Hello! I’m Orsi, the girl who ended up modeling most of the trees for this game. When I joined the team two years ago, I didn’t think I would be doing much serious environment modeling. I was fresh out of school, hired to develop some interesting, hidden things around the island. For the first six months or so, I did a lot of brainstorming and playing around in the engine, but nothing that improved the aesthetics of the island in any significant way. However, since some of my projects involved mocking up certain types of trees, I realized that tree modeling is one of my favorite ways to unwind. So, when I got burned out working on a particularly challenging project, I started to volunteer to make tree sets.
Back then, most of the trees around the island were variations of an oak-like tree, seen in the previous tree updates. The landscape architects had plans for different tree species for each unique area, but the other artists didn’t seem to enjoy modeling vegetation, so they mostly focused on the buildings and paths, and used the old trees we already had to complete the scene. The result was a lot of architecturally distinct areas, set mostly in the same generic oak forest environment.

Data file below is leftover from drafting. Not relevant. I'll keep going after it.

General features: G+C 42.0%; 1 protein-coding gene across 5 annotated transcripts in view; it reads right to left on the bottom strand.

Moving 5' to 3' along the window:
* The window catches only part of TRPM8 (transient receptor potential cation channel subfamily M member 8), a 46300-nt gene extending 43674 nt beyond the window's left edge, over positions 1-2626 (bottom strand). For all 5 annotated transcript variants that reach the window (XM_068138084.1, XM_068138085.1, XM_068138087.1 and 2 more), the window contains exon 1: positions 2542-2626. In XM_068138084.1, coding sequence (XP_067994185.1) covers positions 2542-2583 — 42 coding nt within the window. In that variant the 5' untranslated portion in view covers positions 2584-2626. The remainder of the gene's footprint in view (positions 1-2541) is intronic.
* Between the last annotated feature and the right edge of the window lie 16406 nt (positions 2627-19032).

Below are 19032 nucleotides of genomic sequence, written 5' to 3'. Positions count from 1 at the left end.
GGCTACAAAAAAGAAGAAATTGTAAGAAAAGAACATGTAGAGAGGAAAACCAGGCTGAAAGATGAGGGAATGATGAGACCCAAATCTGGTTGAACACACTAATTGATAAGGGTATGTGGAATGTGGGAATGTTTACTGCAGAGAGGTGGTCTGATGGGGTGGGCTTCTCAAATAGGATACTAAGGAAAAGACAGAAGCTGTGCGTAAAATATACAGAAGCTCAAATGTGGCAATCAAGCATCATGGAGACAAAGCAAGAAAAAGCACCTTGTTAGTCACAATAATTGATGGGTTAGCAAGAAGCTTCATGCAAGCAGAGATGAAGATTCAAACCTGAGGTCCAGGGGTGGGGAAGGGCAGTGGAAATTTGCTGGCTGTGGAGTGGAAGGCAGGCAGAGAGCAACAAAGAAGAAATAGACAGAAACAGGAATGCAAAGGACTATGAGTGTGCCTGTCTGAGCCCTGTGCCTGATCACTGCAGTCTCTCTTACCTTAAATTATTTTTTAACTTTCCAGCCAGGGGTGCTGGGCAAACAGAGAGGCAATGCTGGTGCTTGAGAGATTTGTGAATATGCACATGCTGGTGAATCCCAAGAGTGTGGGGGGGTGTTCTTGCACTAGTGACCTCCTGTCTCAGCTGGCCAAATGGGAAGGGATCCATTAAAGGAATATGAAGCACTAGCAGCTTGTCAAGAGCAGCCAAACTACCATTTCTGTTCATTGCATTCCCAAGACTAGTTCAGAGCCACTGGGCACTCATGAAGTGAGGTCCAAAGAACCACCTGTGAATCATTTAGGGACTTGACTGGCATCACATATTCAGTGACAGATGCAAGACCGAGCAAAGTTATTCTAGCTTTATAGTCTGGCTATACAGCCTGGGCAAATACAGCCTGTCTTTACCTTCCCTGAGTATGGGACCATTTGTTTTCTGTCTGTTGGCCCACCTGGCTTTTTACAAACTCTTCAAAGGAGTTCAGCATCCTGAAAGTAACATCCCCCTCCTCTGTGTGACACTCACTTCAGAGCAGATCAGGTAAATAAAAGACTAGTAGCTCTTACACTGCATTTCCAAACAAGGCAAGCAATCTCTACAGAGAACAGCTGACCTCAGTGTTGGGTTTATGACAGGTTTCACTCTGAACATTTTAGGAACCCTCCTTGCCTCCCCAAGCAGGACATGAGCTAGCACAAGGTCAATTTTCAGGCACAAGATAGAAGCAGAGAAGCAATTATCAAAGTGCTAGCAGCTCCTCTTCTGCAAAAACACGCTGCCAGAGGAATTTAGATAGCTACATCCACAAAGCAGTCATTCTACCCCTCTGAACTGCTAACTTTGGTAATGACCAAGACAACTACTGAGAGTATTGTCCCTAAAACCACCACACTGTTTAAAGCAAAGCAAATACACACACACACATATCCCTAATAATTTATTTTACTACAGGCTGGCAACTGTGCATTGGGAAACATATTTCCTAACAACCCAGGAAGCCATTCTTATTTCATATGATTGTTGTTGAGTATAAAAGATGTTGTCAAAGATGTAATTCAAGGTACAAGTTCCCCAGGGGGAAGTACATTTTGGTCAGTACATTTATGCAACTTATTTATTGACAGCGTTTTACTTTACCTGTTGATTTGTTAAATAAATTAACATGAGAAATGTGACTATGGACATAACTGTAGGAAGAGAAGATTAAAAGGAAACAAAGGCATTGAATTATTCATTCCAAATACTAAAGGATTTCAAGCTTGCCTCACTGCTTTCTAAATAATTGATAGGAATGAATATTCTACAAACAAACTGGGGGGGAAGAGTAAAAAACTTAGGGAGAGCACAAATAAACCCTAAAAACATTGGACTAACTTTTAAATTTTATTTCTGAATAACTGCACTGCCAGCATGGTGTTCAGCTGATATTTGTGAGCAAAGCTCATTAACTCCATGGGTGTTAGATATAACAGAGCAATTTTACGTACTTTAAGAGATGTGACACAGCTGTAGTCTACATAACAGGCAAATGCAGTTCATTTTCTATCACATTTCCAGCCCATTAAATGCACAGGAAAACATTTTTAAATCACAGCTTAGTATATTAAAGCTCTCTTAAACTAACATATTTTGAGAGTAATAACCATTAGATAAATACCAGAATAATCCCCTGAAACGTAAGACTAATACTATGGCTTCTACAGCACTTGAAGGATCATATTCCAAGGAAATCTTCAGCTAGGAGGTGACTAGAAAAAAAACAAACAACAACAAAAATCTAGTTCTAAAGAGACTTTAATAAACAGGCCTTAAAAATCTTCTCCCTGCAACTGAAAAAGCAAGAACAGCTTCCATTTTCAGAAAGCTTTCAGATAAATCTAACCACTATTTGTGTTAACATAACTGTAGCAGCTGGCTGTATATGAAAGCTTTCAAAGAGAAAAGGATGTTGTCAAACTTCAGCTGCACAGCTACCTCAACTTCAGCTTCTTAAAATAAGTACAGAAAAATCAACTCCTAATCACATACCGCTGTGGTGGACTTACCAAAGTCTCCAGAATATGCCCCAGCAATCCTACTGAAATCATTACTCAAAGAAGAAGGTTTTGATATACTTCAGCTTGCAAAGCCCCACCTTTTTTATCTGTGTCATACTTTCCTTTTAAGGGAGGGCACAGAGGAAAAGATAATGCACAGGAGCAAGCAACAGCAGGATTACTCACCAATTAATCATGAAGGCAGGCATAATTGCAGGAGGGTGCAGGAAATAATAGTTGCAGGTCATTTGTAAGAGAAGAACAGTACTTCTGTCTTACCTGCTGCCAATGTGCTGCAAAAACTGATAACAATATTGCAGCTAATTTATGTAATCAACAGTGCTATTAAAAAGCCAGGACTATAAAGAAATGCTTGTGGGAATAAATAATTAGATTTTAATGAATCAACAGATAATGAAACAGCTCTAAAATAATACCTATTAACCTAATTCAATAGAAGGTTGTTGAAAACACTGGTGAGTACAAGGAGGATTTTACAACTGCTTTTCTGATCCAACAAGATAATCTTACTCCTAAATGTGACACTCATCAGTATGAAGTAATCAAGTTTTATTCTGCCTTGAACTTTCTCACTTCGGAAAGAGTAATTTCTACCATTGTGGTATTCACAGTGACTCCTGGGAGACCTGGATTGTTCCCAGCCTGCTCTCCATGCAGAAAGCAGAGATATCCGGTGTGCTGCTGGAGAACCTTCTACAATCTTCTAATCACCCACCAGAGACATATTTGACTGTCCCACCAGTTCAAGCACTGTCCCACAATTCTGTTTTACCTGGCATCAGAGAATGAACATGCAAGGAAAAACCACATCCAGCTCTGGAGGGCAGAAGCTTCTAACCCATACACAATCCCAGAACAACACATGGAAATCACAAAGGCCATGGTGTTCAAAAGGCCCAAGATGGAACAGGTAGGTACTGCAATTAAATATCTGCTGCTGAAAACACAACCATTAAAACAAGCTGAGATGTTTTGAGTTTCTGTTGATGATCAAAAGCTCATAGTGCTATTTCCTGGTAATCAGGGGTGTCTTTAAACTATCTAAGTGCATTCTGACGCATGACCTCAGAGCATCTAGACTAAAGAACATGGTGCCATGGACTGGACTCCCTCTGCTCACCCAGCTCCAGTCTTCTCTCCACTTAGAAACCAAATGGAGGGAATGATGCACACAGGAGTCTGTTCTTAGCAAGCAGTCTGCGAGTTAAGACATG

When I added my first few tree sets, the other artists grew excited and started letting me model or modify trees for them, and certain places started to really pop out as unique, coherent areas. Here are some examples of the trees I created:
Near the starting point of the game, there is an agricultural field lined with birch trees. Luis, an other artist on the project, made some birches of his own. They looked nice, but they had short, stubby trunks covered up by with big circular clumps of foliage. When they were placed around the area, they just didn’t feel like a birch forest to me. I missed the defining characteristic of a birch forest: the thin, graceful trunks that parallax beautifully as you walk past them. I asked Luis if he would mind if I made some birches of my own, and he was happy to let me do it. You can see the result above.